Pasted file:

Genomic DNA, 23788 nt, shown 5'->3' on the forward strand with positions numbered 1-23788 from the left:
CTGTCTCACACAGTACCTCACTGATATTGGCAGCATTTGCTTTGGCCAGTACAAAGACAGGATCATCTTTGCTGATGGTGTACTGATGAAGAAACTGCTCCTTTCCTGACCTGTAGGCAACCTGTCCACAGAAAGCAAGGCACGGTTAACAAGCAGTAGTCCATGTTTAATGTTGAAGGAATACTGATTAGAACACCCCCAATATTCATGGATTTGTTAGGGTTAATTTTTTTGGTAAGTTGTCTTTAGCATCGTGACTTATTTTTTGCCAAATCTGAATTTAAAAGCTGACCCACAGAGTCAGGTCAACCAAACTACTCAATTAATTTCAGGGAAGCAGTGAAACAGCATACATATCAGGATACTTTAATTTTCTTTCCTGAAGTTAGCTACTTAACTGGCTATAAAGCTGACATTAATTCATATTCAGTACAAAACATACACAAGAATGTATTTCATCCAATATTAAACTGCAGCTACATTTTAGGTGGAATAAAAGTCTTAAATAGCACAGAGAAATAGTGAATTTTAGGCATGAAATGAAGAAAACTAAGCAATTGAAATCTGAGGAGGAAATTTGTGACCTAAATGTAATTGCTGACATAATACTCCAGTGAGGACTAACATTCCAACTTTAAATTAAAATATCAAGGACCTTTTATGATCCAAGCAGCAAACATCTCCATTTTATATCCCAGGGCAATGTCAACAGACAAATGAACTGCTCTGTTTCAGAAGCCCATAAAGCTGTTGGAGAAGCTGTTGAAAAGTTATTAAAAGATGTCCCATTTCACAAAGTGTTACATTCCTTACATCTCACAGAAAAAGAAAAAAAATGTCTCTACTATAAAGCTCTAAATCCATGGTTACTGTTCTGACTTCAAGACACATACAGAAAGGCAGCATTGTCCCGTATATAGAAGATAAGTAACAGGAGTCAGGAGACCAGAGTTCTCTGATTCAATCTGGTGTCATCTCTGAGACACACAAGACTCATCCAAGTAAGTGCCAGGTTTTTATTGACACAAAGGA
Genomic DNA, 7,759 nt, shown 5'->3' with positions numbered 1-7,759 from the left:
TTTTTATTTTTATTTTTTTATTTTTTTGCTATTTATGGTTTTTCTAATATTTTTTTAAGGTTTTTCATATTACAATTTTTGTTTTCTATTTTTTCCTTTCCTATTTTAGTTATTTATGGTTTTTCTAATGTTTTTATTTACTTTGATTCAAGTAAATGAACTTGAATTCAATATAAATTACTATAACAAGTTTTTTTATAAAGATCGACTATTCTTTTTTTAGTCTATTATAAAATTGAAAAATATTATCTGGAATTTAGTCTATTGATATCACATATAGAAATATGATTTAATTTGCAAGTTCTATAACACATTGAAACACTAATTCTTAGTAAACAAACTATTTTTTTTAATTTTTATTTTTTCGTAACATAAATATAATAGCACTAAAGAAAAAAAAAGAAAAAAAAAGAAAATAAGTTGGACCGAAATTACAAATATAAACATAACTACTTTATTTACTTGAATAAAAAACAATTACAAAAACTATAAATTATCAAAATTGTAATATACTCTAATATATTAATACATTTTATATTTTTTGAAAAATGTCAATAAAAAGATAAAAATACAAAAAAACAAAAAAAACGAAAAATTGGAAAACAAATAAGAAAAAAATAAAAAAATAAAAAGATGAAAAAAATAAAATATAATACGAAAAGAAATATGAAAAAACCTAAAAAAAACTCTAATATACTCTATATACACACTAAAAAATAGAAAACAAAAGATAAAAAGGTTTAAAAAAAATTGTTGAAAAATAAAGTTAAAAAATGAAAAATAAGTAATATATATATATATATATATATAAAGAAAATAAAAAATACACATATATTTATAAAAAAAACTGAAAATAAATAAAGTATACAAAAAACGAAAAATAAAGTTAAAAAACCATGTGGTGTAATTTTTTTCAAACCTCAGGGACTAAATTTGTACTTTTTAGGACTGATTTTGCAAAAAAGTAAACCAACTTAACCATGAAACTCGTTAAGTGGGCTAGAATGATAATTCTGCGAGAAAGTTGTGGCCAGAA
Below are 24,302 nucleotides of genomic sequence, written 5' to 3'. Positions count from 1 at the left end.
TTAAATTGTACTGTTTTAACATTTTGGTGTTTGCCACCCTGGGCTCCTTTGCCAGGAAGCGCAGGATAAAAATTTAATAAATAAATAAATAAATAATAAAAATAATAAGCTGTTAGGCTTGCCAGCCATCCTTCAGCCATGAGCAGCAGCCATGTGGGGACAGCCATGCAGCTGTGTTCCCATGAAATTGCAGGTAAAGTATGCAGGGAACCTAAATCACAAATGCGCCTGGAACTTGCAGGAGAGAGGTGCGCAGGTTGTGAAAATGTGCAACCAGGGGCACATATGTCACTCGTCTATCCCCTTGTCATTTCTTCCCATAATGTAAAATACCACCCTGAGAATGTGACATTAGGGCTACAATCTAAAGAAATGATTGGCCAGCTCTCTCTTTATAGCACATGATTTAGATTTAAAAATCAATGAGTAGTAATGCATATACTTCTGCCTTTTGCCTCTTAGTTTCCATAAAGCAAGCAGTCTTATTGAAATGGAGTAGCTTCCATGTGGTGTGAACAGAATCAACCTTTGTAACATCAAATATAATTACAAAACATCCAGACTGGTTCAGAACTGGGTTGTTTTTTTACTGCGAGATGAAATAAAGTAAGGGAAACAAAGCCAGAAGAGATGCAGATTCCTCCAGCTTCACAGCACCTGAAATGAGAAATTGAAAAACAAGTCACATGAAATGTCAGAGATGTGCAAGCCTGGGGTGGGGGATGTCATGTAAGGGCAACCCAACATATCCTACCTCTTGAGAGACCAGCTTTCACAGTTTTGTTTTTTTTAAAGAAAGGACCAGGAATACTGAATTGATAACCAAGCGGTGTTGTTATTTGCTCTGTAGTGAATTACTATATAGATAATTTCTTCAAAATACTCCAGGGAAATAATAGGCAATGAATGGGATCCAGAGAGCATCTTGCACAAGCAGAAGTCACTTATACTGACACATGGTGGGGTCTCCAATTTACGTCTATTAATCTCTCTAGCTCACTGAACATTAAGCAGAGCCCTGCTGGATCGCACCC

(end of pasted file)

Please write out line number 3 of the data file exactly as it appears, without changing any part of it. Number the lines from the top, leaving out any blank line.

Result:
Genomic DNA, 7,759 nt, shown 5'->3' with positions numbered 1-7,759 from the left: